From C to C Journey through Asia travel blog


Started out early this morning by visiting a monestary and presenting alms to monks. We presented food, drinks, incense and money to 2 young monks. We had to remove our shoes sit in a specific position, fold hands and touch the mat 3 times. When we put rice from our bowls into their bowls we could not touch the side of their bowls. We each had to give half from our bowls to each monk. We then took position on the mat while they gave a blessing and we repeated the fold d hands and mat touching 3 times.

We then left for Angkor Wat and saw the last temple that was built.ma Hindu temple with the most beautiful and intricate carvings in the sandstone walls. 500 thousand people worked on this temple for 30 years during the 11 th century.which was never completed. It is huge and 3 levels. It is the largest sacred building.We enter from the east and climbed to the top and exited to the west. Our guide explained the myths behind all of the carvings. They are amazing and to think they were done 900 years ago! We also visited Angkor Thom,a Hindu temple with many carvings and several large Buddhas. There are 54 stone figures on each side, gods on the left and demons on the right.

BayonTemple had 54 towers, only 37 remain. They all have 4 Buddah faces carved. Amazing craftsmanship!

Baphuon Temple was one of the two mountain temples. These are built on several levels but there is nothing inside except for the room at the top!

We also saw the 350 meter long Terrace of the Elephants, wall with 200 elephant carvings. It was used as a viewing platform for public ceremonies and the base for the king's grand audience hall. The Leper terrace has carvings of the king and his 2 wives. The name comes from the carvings are without hands and feet and the skin looks like that of persons with leperosy. It was actually used as a crematorium.

After lunch we visited Treak, one of 3 villages that make up the community served by the temple we visited this morning. There is also a primary school; they must travel to the city for secondary school. Public school is attended 4 hours per day, 6 days a week. Because of lack of teachers and class rooms some children attend in morning and some in the afternoon. There are 45-50 students in one class room start first grade at each 6 and attend for 12 years. If they want to learn a language other than the native language they must attend a private school. Our guide's children attend public school in morning and private in afternoon, learning English and Chinese.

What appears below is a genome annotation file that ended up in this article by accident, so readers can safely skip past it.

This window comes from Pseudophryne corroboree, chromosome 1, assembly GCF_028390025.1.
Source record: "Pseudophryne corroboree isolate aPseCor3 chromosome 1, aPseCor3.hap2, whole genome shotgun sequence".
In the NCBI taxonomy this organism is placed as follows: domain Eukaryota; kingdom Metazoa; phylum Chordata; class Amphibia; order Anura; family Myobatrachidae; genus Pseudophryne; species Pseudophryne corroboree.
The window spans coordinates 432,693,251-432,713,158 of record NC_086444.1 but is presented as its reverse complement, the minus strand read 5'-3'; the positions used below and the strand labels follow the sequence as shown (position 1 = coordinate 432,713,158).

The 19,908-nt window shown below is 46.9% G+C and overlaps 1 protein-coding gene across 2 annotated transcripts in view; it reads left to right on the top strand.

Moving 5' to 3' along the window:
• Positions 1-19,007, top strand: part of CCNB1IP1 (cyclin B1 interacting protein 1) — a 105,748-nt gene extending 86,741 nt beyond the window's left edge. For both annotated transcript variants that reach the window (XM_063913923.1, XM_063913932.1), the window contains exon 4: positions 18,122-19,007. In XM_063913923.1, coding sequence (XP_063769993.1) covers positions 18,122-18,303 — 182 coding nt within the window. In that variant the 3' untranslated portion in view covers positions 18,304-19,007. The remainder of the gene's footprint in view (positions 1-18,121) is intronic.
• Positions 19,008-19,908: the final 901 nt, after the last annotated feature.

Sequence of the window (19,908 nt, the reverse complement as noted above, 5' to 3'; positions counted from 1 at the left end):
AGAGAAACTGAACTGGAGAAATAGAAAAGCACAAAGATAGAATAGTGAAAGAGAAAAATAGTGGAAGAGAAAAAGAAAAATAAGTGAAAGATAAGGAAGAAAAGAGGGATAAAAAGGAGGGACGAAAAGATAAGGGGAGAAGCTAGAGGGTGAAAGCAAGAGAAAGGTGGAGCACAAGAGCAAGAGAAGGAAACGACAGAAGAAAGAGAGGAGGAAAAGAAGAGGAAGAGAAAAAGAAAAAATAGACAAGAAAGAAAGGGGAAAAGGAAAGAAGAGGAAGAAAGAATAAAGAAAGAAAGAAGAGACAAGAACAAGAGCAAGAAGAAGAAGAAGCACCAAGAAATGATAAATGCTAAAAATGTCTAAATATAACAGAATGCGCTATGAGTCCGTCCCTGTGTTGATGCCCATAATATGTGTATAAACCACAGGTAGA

Treak is under an Australian organization called HUSK which is helping to improve living conditions in Cambodia. A percentage of tours goes to the village. HUSK has installed pump wells on everyone's property. The water still must be boiled. They have also started trash pickup. A few homes have a water filtering system, but I wonder how much bacteria is filtered through the sand and gravel. They have also built new homes for the poorest residents. They are on cement stilts with a tin roof and walls made of bamboo frames with palm leaves weaved within. On stilts to keep area cooler. If stilts are wooden they are on a cement support as the termites are bad.

Some of the houses in the village are made of wood. The rich people sell property in city for $100,000, buy a piece of property and build a house for $25,000. These homes were very nice, cement, windows and doors and often found behind a fence and gate. Io was an interesting outlook. Population 2500, 400 families.



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